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Two FEs, one result: Low-cost, beam-based FE rises to challenge

April 26, 2013
FE software packages for modeling mechanical structures formulate model elements and nodes differently, but often arrive at very similar results

FEA software has converged on three types of elements. Truss-and-beam FEA quantifies generalized stresses in frame and weldments. Shell FEA predicts generalized and localized stresses in skins, plates, and sheet metal, and solid-element FEA accurately profiles stresses in all solid parts.

Red River researchers investigate designs for private-industry partners using myriad tools including FE software. In one recent project, a stand of 2 × 2 × ¼-in. steel tubing was modeled in low-cost and commercial FEA.

Simplified FEA based on truss-and-beam modeling dominates shareware options. It uses two-noded linear elements formulated by cubic-displacement numerics for accurate results with the fewest elements possible. One caveat: Elements are straight-line approximations, so accurately modeling curved frames requires more elements. Such software arose to give tinkerers — think amateur astronomers designing their own telescope frames — a low-cost way to verify mechanical structures. Companies also use such software chiefly to model long and thin frames.

In contrast, unabridged commercial FE software uses all mesh types to best model a given design. Here, higher-order node elements based on isoparametric formulations model complex, curved frames and solids, plus beam elements are generated from solid models in which cross-sectional properties are determined. Most test for fatigue, linear and nonlinear static, vibration, thermal, and dynamic phenomena.

Two programs, one result

This Grape beam-based model shows nodes, elements, and deflections. The latter are amplified by a factor of 1,600 to clearly show maximum displacement. Batch and auto-analysis reruns let engineers plug different materials, cross sections, and loading scenarios into one frame model to compare results and choose the best iteration.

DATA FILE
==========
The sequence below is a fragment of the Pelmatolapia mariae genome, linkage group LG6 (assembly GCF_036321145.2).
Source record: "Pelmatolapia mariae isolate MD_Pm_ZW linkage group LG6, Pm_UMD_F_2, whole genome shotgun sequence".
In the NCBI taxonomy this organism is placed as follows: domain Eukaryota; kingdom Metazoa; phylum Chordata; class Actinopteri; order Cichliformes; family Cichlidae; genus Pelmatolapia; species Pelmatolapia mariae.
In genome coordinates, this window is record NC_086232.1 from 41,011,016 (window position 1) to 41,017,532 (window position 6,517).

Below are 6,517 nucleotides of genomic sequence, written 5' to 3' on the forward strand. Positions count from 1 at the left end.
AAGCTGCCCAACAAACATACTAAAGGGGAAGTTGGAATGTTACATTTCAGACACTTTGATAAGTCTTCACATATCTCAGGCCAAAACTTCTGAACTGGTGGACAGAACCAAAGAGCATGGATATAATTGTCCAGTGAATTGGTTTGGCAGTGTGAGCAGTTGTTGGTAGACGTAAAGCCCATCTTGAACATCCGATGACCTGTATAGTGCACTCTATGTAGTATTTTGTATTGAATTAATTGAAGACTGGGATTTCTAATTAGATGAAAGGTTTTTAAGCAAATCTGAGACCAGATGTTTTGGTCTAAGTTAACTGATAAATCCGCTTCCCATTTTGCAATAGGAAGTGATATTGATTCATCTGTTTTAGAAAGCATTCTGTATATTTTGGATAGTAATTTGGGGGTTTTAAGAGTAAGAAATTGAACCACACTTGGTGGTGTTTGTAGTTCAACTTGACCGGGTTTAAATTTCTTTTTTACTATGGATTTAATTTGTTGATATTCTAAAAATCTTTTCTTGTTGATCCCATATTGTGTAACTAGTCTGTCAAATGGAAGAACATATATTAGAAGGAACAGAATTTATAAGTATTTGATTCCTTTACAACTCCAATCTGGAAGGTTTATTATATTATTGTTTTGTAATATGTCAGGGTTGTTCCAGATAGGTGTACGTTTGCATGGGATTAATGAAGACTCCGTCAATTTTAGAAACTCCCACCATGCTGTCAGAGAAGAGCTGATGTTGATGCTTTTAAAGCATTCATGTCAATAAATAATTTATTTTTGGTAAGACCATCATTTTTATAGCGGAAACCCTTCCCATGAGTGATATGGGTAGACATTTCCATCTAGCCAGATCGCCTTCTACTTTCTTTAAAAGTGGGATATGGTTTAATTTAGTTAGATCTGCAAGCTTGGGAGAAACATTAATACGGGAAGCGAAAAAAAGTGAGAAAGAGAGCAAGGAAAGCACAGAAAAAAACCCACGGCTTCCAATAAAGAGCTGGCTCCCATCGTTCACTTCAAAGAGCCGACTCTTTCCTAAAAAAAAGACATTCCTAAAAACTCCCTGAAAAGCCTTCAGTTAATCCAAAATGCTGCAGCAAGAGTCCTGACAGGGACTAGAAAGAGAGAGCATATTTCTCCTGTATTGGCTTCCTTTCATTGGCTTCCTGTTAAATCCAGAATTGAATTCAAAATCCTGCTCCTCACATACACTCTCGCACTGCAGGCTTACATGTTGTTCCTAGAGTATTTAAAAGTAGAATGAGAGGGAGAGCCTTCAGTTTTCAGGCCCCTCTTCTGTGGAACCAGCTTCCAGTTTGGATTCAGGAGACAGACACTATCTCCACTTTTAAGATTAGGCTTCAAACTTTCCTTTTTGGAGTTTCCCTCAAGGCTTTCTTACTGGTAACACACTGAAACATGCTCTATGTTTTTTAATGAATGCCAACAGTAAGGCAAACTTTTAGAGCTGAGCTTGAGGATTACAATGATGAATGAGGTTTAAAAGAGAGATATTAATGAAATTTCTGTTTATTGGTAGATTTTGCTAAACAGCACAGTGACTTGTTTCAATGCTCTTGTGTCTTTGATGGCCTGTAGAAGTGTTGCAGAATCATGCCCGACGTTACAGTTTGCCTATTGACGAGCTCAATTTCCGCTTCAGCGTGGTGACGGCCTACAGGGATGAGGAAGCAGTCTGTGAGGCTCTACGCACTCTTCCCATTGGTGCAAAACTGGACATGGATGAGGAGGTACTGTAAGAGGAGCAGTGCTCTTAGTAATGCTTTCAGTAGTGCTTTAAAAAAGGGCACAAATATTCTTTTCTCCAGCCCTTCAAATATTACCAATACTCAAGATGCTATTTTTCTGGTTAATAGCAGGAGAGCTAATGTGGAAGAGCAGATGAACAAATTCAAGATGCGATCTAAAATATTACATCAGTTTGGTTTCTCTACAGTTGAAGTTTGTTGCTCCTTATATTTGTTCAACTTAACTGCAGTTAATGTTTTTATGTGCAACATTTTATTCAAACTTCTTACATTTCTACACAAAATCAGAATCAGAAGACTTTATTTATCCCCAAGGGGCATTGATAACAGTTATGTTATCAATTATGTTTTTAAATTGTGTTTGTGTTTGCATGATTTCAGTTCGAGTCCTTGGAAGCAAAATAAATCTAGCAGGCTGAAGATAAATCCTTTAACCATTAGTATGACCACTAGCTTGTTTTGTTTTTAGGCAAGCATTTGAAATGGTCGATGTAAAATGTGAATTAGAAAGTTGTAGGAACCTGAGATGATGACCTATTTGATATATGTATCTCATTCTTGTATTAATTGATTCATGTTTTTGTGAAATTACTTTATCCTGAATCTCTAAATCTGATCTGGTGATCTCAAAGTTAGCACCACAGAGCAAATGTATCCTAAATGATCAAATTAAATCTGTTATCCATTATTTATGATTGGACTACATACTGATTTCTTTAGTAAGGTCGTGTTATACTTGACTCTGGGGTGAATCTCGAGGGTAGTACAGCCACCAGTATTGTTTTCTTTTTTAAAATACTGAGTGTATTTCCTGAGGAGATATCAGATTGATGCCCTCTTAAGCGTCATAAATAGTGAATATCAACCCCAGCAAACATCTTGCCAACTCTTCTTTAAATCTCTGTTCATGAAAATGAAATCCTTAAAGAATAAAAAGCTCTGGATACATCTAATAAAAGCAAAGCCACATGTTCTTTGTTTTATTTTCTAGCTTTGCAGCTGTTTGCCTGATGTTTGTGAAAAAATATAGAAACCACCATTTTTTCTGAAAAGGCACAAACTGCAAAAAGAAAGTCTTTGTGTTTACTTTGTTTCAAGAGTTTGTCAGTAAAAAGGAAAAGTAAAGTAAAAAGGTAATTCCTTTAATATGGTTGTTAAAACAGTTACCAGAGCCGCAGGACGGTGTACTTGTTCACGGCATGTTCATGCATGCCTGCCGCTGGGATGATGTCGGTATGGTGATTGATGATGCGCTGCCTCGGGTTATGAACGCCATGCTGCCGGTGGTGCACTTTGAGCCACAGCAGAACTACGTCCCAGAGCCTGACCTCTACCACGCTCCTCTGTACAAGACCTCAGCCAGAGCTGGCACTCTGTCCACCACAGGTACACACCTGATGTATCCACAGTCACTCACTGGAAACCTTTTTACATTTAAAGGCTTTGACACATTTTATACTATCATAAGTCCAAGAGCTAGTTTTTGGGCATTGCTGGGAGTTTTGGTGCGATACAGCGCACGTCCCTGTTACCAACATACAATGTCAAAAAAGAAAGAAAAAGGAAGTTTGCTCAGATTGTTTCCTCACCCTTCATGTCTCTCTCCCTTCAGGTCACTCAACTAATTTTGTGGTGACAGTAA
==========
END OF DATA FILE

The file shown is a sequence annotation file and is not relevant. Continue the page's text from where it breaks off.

On simple designs, the two software types often arrive at similar results. That’s what researchers at Red River College in Winnipeg, Canada, recently confirmed while designing a generator power-takeoff test stand. A model of the stand was analyzed in Simulation from SolidWorks, Waltham, Mass., and GBW32 V5.0 from Grape Software Inc., Beausejour, Canada. SolidWorks solid-model results were compared to Grape’s beam-element-based results. In both models, uniform beam loads simulated plate-to-frame load transfers. Maximum stresses differed by only 2.4%, and both FE packages confirmed that the stand’s deflections adhered to design criteria.

Like most free or low-cost options, Grape requires more input than commercial programs, so users must fully understand what and how they are modeling when manually defining nodes, elements, and properties. The benefit here is that students and even nonengineers can use it for both learning and design analysis. Grape also supports release nodes to model frames with hinged or pinned joints, or members that slide or rotate — and let frame-structure modifications better represent structures.

For this stand, calculated deflections in SolidWorks FE give results similar to those from Grape.

Red River College continues to use both Grape and SolidWorks, as the former effectively analyzes generalized stress on trusses and frames, while the latter models with solid elements to calculate localized stresses. Solidworks also excels in analyzing intricate frames with tight radii or varied cross sections — possible in Grape but requiring far more user input.

For more information, visit Grape Software Inc. • Edited by Elisabeth Eitel

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